“Capello and McClaren. Two very different animals.”

By Myles Edwards                   7 February 2008

Instead of jetting off to Austria and Switzerland this summer, for a change England will be a square-eyed nation left to reflect on what could have been.

Fabio Capello, England manager.  Had this decision been made 16 months earlier, English football would not be in a state of disarray and Steve McClaren would have more hairs on his head along with a reputation worth protecting.

Capello and McClaren.  Two very different animals.  One, a confident domestic cat suddenly thrown in with far more than Three lions.  The other a rotweiller, a heavyweight champion boasting a record of 6 and 0.  Six managerial posts, zero failures.

Maclaren strayed into unfamiliar territory and was clearly out of his depth.  However, not here to criticise McClaren, he seemed like a nice guy.  England don’t need ‘mr nice guy’, they require a ruthless manager who has a proven record of managing big name players.

Had England called on Capello 16 months previously, it is somewhat unlikely that a 3-0 victory over Andorra would have provoked a mob of bullish English ‘supporters’ to launch abuse and tickets in disgust at the performance of their, once successful, nation.

SOCCER ENGLAND CAPELLO

Capello

Capello comes with the approval of Sir Alex Ferguson, arguably the greatest.  However, as did a certain Mr Maclaren.  So, instead, we should turn to Mr Capello’s bulging and impressive CV as a source of back up.

Twice with AC Milan and Real Madrid Fabio Capello has delivered numerous pieces of silverware.  Success seems to follow him everywhere.  Spells with AS Roma and Juventus were no exception.  His success even stretches to Wembley; in November 1973 he scored the winner for Italy against England. 

It is not just success alone that follows Capello.  Emerson and Fabio Cannavaro played under Capello at Juventus between 2004 and 2006, and then followed him to Real Madrid in 2006.  Prior to Capello’s appointment at Juventus he had also brought Emerson to AS Roma in 2000.  Ironically Emerson is now with AC Milan, where Capello enjoyed two successful spells.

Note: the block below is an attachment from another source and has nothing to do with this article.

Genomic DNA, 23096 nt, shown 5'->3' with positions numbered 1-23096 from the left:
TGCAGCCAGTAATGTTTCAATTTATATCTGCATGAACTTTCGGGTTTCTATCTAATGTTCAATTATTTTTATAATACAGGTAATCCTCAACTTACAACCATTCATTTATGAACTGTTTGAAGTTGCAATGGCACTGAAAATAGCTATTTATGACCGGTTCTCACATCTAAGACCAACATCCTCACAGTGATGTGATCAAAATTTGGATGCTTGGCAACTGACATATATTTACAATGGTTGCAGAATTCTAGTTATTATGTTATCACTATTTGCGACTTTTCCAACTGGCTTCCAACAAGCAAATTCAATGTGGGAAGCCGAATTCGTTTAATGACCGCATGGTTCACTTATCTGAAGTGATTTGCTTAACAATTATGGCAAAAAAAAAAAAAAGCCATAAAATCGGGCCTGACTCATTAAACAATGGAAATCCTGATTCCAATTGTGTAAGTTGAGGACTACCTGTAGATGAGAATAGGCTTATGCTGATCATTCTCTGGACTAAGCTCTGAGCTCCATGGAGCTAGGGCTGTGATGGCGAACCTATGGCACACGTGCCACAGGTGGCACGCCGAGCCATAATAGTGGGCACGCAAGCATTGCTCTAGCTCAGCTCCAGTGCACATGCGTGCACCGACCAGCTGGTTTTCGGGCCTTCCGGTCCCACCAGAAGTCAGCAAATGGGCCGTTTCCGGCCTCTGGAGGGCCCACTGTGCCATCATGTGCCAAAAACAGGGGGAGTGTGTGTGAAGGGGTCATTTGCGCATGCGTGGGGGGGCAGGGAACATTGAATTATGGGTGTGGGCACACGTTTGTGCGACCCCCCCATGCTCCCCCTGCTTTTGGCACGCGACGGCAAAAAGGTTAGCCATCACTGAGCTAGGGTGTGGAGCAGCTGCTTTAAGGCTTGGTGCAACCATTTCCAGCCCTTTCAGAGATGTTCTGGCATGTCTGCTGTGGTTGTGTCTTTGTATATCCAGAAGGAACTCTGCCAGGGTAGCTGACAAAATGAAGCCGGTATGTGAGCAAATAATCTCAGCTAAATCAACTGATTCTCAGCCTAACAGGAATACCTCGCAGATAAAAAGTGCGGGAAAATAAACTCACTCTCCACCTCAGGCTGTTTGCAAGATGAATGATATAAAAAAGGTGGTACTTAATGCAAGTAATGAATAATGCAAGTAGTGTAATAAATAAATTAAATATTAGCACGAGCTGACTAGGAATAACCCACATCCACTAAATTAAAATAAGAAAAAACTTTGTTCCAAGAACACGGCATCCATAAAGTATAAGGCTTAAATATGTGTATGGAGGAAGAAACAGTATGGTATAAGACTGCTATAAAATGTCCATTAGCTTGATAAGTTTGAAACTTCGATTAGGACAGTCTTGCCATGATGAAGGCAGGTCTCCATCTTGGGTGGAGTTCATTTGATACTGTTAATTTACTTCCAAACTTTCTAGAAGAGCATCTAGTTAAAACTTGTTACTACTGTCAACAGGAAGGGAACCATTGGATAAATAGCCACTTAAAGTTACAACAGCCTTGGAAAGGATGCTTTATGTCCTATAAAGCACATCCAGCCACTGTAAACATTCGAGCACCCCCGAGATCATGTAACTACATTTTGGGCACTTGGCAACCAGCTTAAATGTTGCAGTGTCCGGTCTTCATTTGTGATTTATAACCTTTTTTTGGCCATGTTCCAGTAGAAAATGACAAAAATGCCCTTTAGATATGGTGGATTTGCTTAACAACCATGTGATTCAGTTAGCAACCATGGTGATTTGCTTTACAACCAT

Capello’s ruthless nature is well documented.  This is exactly what England need to dig them out of their deepest crisis in decades.  Despite having worked with his loyal stalwart, Emerson, for seven years, Capello dropped him in January 2007 and didn’t recall him to the team until May, when he felt that he had worked hard enough to improve his form.  The results were there for all to see.  Beckham was dropped by Capello when he agreed to sign for LA Galaxy.  However Beckham worked so hard and declared his determination to help the team’s title bid that Capello recalled him.  Beckham and Capello went on to win their first title in Spain.  Francesco Totti and Alesandro Del Piero both fell out with Capello at their respective clubs, showing that Capello has no fear of managing some of the biggest players in the world.

A clean slate has been promised to all England players but Beckham has a great chance of getting his 100th international cap as soon as he is match fit as they both know what to expect from one another.

What do England need to succeed?  Fabio Capello.  In the unlikely event that Capello fails for the first time in his career, it would take years to resurrect England from the depths of despair and England fans can expect to trade their sunglasses and flip flops for the sofas and televisions of their blossoming Scottish neighbours.  Who knows, the mirale worker Capello may even find a way to include Emerson in his latest recipe for success.

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